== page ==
As it stands, Samsung has crowned the AV market with the widest selection of 3D TVs. In fact, they have a 3D candidate in each LCD, LED-backlit and plasma genre. In the LED-backlit category, the Series 8 is ranked just behind the flagship Series 9 which touts a "mini TV" remote and a whopping $12,888 price tag. Samsung has thrown in 46 and 55 inch variants for the Series 8, and we will be taking a closer look at the 55-inch UA55C8000XM model.
The C8000 distinguishes itself from the orthodox crowd with its brushed-metal frame and clear plastic trimmings. Typical of Samsung's approach, touch-sensitive controls are lined at the bottom corner of the bezel. Additionally, Samsung has also taken great pains to ensure the set is limited to a skinny 23.9mm girth. Its silver quad-stand is shaped like the letter "X", which is a welcome change compared to rectangular stands sported by Samsung's previous Crystal Design. The C8000 swivels, but appears slightly unstable on the pedestal. With backlights of its own, the only gripe we have with the slick and metallic remote is the rather stiff buttons.
Look behind the panel and you'll discover a generous surfeit of AV connectors. Four of its HDMI ports have been stepped up to version 1.4 to cater for 3D renders. In addition, there are two USB ports for external storage media as well as the optional FreeTalk Skype camera. What we didn't fancy, however, are the additional adapters required for certain ports such as the Component and Ethernet connectors.
Features wise, the C8000 packs a staggering amount of firepower such as an Internet@TV entertainment portal, DLNA, and codec support for MKV and DivX. Besides YouTube and Picasa, Google Maps and Facebook widgets are also readily downloadable from the Samsung Apps store. Unfortunately, we were unable to test the C8000's extended PVR option without an RF input at our labs, but the TV is supposedly able to record TV programmes onto a USB drive.
Generally, black levels were solid on DisplayMate but were less convincing than Panasonic's VT20S PDP. This was more prominent on the Dark Gray Scale pattern where gray boxes along the edges had a lighter hue than those in the middle. An inevitable result of Edge-lit LEDs no doubt. The TV passed the Color Scales test, with the exception of abruptly darkening gradients. On the HQV trials, we'll give the Series 8 top grades for its noise reduction and motion handling. Incidentally, we observed that the TV's Film Mode (24p cadence conversion) performed better on "Auto 1" than the "Auto 2" setting.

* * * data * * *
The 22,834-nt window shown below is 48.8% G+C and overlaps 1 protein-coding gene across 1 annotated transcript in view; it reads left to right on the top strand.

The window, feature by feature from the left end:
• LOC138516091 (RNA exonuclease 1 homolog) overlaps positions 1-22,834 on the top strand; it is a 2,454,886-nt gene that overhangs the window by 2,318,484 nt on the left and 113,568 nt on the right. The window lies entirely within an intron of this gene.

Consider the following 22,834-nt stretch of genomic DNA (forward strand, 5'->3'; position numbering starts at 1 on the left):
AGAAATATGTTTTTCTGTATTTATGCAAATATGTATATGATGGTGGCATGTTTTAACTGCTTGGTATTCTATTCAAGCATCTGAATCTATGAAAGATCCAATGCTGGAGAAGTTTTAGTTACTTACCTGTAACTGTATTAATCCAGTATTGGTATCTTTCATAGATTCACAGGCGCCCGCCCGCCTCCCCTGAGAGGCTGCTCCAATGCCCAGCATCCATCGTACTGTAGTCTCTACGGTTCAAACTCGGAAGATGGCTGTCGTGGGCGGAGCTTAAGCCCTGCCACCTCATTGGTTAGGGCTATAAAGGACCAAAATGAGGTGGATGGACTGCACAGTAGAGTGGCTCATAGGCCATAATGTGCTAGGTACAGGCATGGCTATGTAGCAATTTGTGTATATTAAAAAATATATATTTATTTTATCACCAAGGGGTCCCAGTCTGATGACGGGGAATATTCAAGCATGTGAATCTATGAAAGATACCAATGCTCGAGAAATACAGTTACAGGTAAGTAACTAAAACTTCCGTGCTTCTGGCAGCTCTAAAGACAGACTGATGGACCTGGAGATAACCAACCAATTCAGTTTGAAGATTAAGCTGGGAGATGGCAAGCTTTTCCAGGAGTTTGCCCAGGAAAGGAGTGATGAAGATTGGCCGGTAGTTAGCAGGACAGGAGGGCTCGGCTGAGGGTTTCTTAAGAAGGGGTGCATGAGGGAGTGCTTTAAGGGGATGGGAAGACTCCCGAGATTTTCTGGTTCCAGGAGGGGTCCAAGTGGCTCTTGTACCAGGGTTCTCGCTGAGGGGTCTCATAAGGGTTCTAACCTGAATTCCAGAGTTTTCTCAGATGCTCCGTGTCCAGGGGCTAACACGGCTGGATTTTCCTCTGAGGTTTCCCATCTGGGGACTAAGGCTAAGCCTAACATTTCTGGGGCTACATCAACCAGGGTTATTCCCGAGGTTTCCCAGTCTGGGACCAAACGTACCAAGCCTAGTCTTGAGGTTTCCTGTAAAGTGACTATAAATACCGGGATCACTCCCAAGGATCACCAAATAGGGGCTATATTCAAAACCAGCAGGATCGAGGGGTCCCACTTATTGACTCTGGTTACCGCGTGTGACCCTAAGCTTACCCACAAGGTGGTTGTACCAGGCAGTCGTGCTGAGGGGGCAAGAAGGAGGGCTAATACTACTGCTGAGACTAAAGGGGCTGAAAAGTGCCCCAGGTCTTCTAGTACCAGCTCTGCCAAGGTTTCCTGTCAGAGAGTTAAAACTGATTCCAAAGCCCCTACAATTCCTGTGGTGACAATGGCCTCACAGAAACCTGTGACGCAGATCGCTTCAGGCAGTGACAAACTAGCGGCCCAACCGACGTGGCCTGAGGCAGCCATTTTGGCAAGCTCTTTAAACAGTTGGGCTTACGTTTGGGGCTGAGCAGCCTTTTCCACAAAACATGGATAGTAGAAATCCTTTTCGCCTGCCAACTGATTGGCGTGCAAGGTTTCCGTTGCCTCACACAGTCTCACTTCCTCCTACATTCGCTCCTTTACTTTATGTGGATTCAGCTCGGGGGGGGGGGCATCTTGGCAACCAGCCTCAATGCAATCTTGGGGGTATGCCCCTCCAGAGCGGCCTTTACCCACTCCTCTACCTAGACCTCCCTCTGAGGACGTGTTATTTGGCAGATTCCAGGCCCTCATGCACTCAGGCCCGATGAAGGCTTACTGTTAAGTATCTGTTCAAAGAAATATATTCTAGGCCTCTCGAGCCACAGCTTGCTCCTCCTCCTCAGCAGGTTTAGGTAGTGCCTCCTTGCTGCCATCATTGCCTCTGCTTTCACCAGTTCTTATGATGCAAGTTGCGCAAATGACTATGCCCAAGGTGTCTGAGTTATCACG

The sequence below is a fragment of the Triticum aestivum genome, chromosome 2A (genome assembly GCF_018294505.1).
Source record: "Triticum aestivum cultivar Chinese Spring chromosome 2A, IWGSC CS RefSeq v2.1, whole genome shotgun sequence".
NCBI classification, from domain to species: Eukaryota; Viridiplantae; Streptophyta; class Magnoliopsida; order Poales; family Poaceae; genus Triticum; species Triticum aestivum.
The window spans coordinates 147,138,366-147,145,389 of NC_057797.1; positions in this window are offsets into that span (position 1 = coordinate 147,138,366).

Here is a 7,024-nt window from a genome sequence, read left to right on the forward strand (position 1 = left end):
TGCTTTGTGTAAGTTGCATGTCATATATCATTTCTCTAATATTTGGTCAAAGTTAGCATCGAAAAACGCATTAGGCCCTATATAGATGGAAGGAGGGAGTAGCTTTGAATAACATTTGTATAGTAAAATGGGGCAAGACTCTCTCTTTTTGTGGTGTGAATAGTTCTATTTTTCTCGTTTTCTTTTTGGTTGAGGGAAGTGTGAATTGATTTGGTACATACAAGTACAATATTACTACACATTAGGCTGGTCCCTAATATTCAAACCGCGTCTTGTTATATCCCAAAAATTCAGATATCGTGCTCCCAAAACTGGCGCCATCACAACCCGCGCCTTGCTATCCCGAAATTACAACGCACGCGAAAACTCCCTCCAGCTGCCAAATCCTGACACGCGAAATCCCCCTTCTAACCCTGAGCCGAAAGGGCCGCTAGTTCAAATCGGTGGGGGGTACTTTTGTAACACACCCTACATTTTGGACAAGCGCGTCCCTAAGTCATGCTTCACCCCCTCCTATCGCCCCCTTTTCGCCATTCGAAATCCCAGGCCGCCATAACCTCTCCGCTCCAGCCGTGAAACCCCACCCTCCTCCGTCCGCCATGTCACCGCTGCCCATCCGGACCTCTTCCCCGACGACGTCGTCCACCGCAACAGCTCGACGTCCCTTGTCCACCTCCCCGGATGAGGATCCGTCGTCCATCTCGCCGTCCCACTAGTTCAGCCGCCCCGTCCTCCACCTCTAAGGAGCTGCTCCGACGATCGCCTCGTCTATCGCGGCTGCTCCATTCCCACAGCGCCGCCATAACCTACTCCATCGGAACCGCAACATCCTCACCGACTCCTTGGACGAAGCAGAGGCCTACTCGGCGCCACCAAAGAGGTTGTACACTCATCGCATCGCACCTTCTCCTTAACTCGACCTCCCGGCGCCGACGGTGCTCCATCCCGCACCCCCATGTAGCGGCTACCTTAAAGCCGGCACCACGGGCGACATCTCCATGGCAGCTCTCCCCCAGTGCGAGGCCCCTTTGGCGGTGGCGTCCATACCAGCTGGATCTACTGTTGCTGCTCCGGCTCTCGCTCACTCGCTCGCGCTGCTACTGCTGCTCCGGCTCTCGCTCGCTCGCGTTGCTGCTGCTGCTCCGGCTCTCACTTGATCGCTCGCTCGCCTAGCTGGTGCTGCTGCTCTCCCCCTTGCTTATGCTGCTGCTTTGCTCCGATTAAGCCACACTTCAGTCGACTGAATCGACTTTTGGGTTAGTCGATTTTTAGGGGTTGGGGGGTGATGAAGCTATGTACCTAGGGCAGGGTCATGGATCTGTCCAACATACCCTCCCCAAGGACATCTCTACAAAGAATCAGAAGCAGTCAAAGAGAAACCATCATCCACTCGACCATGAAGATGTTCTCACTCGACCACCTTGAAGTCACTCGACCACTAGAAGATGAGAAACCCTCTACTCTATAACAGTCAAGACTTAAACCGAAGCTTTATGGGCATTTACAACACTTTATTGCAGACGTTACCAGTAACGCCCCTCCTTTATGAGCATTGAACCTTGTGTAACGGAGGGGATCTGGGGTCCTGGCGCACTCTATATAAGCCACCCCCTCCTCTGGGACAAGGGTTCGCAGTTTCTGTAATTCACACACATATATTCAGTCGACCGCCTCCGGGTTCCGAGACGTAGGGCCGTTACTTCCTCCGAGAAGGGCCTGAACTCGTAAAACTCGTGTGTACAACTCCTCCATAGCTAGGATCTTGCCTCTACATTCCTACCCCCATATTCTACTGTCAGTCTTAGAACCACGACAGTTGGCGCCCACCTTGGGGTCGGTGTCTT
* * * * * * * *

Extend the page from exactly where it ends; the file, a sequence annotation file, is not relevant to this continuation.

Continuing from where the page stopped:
For Blu-ray playback, there was a distinct improvement over the Series 7 which doesn't do local dimming. Black levels were also more consistent. In other areas, picture quality was satisfyingly sharp although its frame interpolation and backlight strobing feature (LED Motion Plus) did introduce the occasional judder.
We understand Samsung is still bundling the 3D Starter Kit with the C8000 as we write this. Essentially, the kit consists of two pairs of active-shutter glasses and a "Monsters vs Aliens" 3D Blu-ray disc. Its eyewear is one of the lightest around but not necessarily the most comfortable with prolonged use. For that matter, they aren't rechargeable, unlike LG's offerings.
For the test, we ran two 3D Blu-ray titles on the C8000 including the IMAX Space Station documentary. Unfortunately, similar issues we've had with the Series 7 surfaced yet again. Crosstalk, or ghosting, was prevalent in numerous scenes. On the up side, while the glasses did reduce brightness intensity by a peg, Samsung's eyewear did not alter the hues too drastically.
There are many things to love about the Series 8. It is polished and pretty. It is packed with multimedia features and a hyped-up PVR perk. It comes with a truckload of advanced display controls, has excellent noise reduction algorithms, and creates a mean Blu-ray picture. On the flip side, its cranky 3D performance and lavish price have blemished Samsung's otherwise stellar LED-backlit package.